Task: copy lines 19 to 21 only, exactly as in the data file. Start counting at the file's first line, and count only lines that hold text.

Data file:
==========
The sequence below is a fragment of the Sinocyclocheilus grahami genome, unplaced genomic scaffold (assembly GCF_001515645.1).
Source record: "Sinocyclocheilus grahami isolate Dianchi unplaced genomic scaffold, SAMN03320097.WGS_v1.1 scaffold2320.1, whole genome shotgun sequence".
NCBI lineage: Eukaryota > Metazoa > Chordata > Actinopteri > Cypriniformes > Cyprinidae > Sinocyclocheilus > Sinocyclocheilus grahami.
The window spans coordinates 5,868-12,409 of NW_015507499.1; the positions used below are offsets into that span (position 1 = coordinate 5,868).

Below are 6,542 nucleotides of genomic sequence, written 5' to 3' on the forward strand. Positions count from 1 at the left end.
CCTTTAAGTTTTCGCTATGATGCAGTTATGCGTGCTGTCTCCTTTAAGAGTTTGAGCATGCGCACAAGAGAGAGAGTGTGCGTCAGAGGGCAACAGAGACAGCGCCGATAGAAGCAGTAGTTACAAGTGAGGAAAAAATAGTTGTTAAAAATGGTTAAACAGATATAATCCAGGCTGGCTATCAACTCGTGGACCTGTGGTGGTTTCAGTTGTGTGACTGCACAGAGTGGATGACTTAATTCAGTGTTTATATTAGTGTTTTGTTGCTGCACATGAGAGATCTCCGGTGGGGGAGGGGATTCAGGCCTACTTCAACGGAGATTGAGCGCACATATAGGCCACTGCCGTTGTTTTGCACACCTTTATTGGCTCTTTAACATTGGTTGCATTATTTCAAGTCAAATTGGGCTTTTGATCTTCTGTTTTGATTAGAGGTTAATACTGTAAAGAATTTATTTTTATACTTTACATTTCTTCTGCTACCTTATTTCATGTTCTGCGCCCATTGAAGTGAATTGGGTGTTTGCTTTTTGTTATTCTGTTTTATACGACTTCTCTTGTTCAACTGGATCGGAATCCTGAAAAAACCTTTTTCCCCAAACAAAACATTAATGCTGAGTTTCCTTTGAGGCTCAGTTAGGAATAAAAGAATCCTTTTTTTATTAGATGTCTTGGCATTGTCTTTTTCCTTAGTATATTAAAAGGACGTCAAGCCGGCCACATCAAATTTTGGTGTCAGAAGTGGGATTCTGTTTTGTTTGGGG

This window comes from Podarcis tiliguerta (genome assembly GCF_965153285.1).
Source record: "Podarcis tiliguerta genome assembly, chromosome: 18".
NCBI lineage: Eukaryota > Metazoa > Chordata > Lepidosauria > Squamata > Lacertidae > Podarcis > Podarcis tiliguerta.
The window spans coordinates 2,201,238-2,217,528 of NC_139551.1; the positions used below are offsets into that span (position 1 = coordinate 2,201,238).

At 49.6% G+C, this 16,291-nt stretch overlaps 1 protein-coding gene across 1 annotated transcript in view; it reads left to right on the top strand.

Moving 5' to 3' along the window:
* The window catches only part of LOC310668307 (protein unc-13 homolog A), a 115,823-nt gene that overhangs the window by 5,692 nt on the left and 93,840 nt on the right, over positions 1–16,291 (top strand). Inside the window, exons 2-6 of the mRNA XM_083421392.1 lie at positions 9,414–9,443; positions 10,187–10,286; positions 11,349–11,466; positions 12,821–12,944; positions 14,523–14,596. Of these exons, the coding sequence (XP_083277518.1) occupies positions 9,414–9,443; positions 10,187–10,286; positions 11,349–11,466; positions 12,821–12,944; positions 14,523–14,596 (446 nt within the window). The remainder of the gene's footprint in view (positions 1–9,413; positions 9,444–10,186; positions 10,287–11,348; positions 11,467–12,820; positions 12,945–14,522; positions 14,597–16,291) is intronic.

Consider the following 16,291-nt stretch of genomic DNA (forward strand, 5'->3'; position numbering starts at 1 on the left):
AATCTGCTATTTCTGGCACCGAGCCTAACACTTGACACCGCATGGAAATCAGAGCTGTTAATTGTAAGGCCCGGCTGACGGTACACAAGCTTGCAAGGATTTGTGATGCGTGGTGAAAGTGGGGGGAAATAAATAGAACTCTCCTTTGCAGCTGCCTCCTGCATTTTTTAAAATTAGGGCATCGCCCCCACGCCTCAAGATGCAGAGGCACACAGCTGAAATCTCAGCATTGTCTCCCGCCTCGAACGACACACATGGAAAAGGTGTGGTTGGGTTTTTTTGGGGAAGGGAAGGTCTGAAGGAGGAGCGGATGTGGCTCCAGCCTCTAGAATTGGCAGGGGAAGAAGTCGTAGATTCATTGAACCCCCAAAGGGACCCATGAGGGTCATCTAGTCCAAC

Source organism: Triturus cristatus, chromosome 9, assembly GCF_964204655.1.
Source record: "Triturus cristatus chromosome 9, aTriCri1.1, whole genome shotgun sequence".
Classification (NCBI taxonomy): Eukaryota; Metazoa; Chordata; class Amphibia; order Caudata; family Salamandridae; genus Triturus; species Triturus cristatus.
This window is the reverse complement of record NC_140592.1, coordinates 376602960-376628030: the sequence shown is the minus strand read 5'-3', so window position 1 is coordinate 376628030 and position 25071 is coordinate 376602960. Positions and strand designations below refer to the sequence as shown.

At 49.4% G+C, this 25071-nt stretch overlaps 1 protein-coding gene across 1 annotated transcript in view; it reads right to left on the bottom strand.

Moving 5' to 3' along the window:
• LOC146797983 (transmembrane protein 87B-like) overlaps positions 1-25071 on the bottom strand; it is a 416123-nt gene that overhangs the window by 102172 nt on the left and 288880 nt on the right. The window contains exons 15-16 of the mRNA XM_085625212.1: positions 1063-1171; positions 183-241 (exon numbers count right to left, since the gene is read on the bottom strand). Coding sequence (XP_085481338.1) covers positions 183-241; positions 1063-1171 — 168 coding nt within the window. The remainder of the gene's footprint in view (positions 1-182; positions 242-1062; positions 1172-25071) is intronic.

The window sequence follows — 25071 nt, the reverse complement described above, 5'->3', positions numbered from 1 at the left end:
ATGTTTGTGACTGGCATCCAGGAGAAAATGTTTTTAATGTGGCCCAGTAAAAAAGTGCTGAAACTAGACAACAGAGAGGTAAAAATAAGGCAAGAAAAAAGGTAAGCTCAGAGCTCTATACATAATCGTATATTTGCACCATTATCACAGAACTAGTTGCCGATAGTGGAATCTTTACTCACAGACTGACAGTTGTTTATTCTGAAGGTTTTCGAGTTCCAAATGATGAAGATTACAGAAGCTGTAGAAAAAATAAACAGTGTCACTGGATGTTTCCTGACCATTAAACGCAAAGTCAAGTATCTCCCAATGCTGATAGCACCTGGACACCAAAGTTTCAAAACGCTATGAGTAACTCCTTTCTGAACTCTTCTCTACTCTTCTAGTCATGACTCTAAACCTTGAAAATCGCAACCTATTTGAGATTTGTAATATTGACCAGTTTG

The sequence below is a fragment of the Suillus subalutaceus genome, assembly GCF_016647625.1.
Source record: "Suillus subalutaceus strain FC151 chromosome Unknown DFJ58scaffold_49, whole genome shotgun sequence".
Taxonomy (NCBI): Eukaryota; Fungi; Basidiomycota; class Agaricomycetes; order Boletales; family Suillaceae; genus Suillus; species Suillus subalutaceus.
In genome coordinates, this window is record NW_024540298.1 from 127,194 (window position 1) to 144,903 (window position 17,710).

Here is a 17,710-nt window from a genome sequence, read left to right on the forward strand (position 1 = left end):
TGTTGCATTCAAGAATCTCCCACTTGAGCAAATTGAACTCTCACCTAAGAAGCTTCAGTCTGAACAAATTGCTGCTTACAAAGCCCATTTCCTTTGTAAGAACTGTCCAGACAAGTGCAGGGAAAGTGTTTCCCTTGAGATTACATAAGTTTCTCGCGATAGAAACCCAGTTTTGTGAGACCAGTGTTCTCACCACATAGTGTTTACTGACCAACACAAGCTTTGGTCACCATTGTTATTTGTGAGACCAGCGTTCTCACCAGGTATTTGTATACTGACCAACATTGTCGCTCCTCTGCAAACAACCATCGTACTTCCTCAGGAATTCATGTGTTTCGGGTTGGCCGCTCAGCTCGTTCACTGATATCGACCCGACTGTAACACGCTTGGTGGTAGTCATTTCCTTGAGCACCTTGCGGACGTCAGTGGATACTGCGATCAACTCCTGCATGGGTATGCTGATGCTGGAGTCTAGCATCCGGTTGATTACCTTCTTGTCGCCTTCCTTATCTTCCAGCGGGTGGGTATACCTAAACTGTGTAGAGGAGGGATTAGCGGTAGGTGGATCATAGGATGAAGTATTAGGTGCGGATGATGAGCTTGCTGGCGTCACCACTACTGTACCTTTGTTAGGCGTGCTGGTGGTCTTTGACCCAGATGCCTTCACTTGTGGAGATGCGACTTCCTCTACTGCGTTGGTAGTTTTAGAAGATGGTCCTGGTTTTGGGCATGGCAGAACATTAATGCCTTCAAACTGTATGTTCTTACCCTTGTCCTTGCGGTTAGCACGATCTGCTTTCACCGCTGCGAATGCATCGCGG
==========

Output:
This window is the reverse complement of record NC_140592.1, coordinates 376602960-376628030: the sequence shown is the minus strand read 5'-3', so window position 1 is coordinate 376628030 and position 25071 is coordinate 376602960. Positions and strand designations below refer to the sequence as shown.

At 49.4% G+C, this 25071-nt stretch overlaps 1 protein-coding gene across 1 annotated transcript in view; it reads right to left on the bottom strand.

Moving 5' to 3' along the window: